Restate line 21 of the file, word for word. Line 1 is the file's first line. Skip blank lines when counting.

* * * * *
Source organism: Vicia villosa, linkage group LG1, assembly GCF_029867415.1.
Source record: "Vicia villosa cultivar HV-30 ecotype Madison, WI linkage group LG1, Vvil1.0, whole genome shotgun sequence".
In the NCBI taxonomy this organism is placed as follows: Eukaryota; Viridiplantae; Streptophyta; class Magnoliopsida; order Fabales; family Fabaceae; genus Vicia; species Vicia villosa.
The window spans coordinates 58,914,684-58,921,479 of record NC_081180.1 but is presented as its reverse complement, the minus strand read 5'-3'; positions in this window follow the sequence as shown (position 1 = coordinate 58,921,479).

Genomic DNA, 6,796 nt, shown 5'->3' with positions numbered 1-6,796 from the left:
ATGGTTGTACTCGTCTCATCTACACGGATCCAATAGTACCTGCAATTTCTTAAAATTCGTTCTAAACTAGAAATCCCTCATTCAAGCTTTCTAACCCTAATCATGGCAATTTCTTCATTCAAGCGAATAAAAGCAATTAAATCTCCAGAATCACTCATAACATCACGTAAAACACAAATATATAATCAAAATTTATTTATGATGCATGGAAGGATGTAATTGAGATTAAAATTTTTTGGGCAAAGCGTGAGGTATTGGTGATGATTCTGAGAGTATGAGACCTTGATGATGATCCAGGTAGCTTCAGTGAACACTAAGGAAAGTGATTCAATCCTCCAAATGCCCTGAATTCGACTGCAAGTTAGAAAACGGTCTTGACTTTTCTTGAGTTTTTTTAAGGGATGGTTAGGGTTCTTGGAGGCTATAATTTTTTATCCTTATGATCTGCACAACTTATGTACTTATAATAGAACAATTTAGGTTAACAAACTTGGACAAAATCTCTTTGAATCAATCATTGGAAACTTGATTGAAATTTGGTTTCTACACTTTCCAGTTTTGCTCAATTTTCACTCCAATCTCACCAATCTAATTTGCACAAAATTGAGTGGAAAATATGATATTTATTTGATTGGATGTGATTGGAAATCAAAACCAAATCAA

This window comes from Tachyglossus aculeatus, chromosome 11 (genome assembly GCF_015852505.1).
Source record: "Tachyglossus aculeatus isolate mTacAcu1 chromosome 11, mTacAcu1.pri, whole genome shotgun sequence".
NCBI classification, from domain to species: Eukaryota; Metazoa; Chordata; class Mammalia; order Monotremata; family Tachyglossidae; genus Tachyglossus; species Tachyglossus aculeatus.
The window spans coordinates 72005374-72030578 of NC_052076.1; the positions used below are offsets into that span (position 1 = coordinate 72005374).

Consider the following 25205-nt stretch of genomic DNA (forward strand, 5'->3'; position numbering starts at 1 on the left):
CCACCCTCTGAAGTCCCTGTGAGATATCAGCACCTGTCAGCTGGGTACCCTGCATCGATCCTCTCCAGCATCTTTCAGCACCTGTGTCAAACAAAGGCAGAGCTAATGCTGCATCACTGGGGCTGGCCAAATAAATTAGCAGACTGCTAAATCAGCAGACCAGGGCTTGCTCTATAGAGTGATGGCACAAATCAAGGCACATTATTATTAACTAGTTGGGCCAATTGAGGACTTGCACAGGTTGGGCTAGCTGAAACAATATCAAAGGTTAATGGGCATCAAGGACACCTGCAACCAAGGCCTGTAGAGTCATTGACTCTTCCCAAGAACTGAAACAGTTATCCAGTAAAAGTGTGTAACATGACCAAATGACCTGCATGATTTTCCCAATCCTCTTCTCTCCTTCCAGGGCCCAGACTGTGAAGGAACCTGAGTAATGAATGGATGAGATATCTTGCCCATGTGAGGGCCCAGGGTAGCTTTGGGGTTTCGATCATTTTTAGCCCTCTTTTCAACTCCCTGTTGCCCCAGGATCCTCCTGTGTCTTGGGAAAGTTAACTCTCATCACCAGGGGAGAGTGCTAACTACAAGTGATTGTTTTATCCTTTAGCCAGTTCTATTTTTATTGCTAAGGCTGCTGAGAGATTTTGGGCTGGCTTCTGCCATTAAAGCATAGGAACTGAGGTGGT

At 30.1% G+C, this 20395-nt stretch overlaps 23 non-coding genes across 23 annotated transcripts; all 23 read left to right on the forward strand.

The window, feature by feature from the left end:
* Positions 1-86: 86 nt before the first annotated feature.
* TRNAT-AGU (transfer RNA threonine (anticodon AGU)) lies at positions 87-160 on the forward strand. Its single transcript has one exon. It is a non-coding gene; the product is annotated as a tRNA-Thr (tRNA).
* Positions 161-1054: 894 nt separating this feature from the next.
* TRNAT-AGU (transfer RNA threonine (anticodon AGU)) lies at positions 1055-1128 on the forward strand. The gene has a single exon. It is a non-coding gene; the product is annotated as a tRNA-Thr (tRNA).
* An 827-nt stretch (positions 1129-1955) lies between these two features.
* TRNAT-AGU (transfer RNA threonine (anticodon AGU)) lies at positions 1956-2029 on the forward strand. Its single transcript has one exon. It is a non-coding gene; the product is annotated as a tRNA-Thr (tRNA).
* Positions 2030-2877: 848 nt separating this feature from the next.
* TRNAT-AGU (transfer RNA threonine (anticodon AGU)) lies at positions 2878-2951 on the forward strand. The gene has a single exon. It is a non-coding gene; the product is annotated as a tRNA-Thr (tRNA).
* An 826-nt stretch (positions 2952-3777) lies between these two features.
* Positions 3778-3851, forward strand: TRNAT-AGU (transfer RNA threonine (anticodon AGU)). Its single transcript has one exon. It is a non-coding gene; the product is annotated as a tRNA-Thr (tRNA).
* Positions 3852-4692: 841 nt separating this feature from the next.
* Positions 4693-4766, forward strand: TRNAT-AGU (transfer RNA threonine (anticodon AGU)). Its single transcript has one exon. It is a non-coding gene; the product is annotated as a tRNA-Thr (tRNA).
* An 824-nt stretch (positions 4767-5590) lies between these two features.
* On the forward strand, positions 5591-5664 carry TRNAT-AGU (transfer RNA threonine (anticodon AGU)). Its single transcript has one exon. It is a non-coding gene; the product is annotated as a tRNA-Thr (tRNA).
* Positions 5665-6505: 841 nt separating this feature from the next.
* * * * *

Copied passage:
* Positions 2030-2877: 848 nt separating this feature from the next.